The Artist’s Way Revisited

I was first introduced to the book, “The Artist’s Way” (by Julia Cameron) by way of songwriter/guitarist, Chuck Pyle. It was at a gathering at Swallow Hill Music Association, organized around people who had taken part in one way or another with the Kerrville Folk Festival (I was pleased to win the Newfolk Songwriting Competition there some years ago). The first time I worked with the book, I started my independent recording label and recorded/produced/released my first two CD’s. I started to work with it again a little over a year ago, and now have two new albums recorded and released (and am currently on the second leg of a vast, cross-country tour to support those new albums).
But at some point I sort of got busy, or distracted, or whatever, and I stopped working with “The Artist’s Way”. A few days ago (Sunday, to be specific), I decided I needed to revisit this book again. The book is organized as a 12-week program to help recover and nurture one’s creativity. It can be a very insightful process; bringing to your attention issues and attitudes that can be holding you back in one way or another. The fact that it is organized as a 12-week program is a very deliberate nod to the 12-step program created and propagated by Alcoholics Anonymous. Cameron has admitted to her history of alcohol abuse, and at one point feared that her creativity was inextricably tied to her use of alcohol. She said out in a very deliberate and conscious way to nurture her creativity while disproving various myths that claim an artistic person (musician, writer, artist, actor, what have you) must entertain a dark and/or destructive vein in order to be creative.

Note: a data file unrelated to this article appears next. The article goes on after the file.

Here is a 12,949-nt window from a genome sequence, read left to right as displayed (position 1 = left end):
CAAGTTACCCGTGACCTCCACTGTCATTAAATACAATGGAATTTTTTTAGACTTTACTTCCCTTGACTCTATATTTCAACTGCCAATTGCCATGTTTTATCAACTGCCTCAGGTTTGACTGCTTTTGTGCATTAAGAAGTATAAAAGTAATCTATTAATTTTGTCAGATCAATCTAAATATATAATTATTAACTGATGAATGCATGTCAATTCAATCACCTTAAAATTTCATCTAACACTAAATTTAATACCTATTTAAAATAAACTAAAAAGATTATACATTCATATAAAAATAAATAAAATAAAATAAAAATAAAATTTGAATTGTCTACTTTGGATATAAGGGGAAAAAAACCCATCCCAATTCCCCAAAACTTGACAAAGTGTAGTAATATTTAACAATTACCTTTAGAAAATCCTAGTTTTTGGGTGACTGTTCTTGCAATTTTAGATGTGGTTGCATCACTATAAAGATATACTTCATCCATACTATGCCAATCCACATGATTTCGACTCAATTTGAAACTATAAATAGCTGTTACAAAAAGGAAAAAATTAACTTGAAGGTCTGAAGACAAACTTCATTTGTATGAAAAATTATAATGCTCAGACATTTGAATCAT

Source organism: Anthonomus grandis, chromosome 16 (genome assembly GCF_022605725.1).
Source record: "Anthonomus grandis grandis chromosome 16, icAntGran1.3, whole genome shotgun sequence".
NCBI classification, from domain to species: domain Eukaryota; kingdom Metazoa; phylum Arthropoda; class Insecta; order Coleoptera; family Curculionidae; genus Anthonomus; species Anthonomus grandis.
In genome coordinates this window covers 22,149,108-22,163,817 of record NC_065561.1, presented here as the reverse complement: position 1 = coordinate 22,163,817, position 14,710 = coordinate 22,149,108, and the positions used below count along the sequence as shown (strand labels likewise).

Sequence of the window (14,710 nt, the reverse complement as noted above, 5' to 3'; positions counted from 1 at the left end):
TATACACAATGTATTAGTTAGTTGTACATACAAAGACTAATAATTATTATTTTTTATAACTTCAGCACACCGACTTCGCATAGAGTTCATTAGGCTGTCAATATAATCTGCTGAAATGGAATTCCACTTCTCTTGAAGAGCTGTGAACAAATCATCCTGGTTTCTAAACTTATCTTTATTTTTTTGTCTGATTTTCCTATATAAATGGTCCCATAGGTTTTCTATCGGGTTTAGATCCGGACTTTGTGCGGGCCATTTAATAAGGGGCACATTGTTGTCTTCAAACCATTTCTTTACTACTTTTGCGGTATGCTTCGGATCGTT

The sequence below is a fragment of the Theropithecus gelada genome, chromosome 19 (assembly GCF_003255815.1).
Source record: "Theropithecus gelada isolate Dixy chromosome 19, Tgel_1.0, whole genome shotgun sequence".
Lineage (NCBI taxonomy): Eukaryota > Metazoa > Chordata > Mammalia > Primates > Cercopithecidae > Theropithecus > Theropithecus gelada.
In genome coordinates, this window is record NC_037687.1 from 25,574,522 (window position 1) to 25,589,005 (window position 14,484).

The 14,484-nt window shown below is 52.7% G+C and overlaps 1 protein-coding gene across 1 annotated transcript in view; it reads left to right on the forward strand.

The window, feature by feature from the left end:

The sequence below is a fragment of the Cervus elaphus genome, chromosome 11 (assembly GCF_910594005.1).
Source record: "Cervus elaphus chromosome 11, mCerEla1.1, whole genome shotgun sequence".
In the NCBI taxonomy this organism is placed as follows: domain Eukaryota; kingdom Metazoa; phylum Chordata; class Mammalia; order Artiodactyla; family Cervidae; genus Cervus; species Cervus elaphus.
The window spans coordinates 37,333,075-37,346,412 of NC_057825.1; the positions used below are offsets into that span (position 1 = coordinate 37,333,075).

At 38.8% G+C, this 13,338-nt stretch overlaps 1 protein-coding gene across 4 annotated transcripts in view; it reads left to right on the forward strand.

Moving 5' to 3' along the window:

I have not been wrestling with any such addiction, but I have endured a few hard knocks over the last 6-9 months. I have had to deal with various forms or rejection and other challenges, and it has left me a bit psychically bruised, as it were. So I figured it was a good time to work with Cameron’s book again.
The book insists that you don’t have to believe in a “higher power” as such to tap into its principles. But I do have a sense of spirituality, or cosmology that I had got out of touch with. I do not believe in an anthropomorphic, patriarchal god (and certainly not the vengeful, somewhat whimsical figure described in the Old Testament), but I do believe in a creative consciousness that permeates the universe; something that, for convenience’s sake, could be referred to as “God”.
One of the practices of the “The Artist’s Way” book is called Morning Pages, where you sit down (preferably first thing in the morning) and do a sort of stream-of-consciousness writing down of whatever comes to mind for three pages. I have found this a helpful process for sorting thoughts, recognizing goals and opportunities, and sometimes sparking some new, creative ideas. It could also be interpreted as a form of prayer, if you like, or a form of meditation.